It’s normal for plants to droop in the afternoon, especially in the brutal heat of summer. Before you water, check the soil moisture at least two inches deep.
The Texas summer heat is on, with more triple-digit temperatures in the forecast. While we can escape the heat in our air-conditioned homes, our plants are forced to deal with the brutal conditions.
Certain ones, especially native plants, fare well during the summer and don’t show signs of heat stress because they’re adapted to our dry, hot climate. But many plants we select for our yards are not well-adapted to our scorching hot summers. These plants can fade, wilt or even die from the extreme heat.
Contrary to popular belief, giving a wilting plant extra water isn’t always the answer. Many plants wilt in the heat even when the soil has adequate moisture. The wilting process is caused by plants losing moisture through their leaves. This is a natural process called transpiration: the movement of water from the roots throughout the entire plant and its leaves. (Try this fun experiment to see transpiration in action.)
When summer conditions cause a plant to lose more moisture from its leaves than the roots can supply, the plant naturally “flags” its leaves in the afternoon heat (think of a crossing guard at an elementary school.) You can see these leaves visibly curling up to compress the surface area exposed to air, thus slowing down the loss of water. If the same plant looks fully recovered on its own the next morning, you’ve just seen “flagging” in action.
You can always check the soil moisture with your finger or a screwdriver before adding more water. In our climate, heat and wind can pull moisture out of the top 1 inch of soil within hours. Because of this, you should check 2 to 3 inches deep near plants before giving them any more water. If you see moisture at this depth, do not provide extra water.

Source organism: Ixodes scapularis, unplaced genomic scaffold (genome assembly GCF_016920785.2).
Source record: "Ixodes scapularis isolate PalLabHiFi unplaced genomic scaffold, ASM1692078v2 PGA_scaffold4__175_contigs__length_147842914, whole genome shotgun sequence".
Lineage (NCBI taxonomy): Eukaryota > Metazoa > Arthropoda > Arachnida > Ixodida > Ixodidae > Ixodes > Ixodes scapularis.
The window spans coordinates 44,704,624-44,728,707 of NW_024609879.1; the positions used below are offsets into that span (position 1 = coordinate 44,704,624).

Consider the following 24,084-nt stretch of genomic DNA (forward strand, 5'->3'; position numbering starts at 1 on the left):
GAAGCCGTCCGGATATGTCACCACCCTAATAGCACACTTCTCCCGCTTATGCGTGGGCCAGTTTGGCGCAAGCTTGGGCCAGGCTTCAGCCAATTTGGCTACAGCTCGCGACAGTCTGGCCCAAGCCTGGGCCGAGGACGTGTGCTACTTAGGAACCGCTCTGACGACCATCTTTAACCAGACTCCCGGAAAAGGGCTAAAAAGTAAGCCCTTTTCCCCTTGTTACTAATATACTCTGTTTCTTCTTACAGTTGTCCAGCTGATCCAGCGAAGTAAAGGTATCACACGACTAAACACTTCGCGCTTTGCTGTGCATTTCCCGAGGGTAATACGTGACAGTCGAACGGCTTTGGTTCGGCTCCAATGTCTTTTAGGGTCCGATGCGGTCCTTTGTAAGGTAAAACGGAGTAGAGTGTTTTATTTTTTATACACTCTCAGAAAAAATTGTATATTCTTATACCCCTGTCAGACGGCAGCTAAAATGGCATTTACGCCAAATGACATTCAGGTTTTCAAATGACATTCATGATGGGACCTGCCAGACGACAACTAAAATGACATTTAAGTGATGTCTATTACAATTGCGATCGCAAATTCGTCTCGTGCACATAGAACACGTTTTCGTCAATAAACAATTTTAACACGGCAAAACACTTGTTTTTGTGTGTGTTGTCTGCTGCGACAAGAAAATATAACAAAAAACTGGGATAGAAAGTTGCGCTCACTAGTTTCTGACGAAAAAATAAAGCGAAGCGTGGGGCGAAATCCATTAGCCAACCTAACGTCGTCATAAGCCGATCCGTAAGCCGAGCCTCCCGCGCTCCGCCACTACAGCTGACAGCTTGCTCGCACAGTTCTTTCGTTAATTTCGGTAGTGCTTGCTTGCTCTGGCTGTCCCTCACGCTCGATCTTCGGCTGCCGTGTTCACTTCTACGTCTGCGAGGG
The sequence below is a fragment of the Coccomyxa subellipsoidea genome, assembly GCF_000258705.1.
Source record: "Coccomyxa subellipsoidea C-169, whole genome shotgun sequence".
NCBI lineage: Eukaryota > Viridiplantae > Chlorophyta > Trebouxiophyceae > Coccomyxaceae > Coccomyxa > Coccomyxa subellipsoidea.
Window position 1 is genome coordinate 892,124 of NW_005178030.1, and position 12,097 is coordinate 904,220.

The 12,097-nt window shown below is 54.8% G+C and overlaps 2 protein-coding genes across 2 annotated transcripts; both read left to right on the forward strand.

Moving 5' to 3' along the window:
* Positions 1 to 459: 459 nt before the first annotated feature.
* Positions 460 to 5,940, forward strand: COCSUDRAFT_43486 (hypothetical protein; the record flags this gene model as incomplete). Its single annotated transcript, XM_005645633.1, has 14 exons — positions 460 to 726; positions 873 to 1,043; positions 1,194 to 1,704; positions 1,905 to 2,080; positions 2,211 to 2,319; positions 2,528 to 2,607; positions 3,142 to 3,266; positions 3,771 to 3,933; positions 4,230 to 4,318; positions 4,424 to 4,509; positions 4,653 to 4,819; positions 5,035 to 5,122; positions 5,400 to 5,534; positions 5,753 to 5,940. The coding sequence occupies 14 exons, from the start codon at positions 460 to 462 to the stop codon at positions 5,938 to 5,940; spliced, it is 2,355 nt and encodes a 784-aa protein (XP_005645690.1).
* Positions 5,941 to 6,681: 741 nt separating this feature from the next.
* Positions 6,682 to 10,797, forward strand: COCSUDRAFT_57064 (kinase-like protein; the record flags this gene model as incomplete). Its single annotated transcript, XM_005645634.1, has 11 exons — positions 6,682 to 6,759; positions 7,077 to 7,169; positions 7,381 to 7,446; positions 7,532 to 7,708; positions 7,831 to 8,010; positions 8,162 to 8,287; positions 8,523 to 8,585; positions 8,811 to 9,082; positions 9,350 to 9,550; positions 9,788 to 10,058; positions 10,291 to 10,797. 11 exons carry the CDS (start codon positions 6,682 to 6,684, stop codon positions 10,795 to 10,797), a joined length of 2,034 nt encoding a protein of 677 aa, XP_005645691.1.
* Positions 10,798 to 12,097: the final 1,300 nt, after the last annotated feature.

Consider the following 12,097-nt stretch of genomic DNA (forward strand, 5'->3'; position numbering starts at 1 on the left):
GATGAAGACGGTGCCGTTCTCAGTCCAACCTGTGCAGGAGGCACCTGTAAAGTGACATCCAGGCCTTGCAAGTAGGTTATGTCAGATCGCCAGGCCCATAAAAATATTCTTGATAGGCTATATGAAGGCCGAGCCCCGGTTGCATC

Plants with adequate moisture may wilt in the peak of daytime and revive the next morning without any assistance. If you start adding extra water to an already moist area, you may end up drowning your plants, starving their roots of oxygen and killing them.
To reduce heat stress on landscape plants, change how you water them. When I visit SAWS customers for an irrigation consultation, I often find their irrigation system set to run three or four days a week — that’s a no-no under Stage 2 watering rules — and sometimes with multiple start times. Very few plants need this much water.
Instead, you want to encourage plants to grow a healthy root system 4 to 15 inches below the soil line where most roots are found. To achieve that, water new plants with the 3-2-1 water method. Established plants should be watered deeply, no more than once a week, and larger plants even less frequently.
Watering by hand or sprinkler system for five minutes several times a week will only soak in about one inch into the soil. You’ll end up with wet soil and dry roots, leading to plant disease or mortality.
Take those same five minutes from your several times a week and lump them all together for a once-a-week deep soaking of 15-30 minutes.
To know exactly how much water different plant types need based on irrigation head types, use our basic irrigation schedule recommendations.
Your plants will grow stronger, handle the heat better and you save water — and money.
By Gail Dugelby, a SAWS conservation consultant with deep roots in San Antonio and the Hill Country. She spent her youth climbing trees, playing in the Guadalupe River, and exploring the outdoors. This drives her passion for nature and our diverse environment, especially our most precious natural resource — water. Given the choice, she would be outside all the time.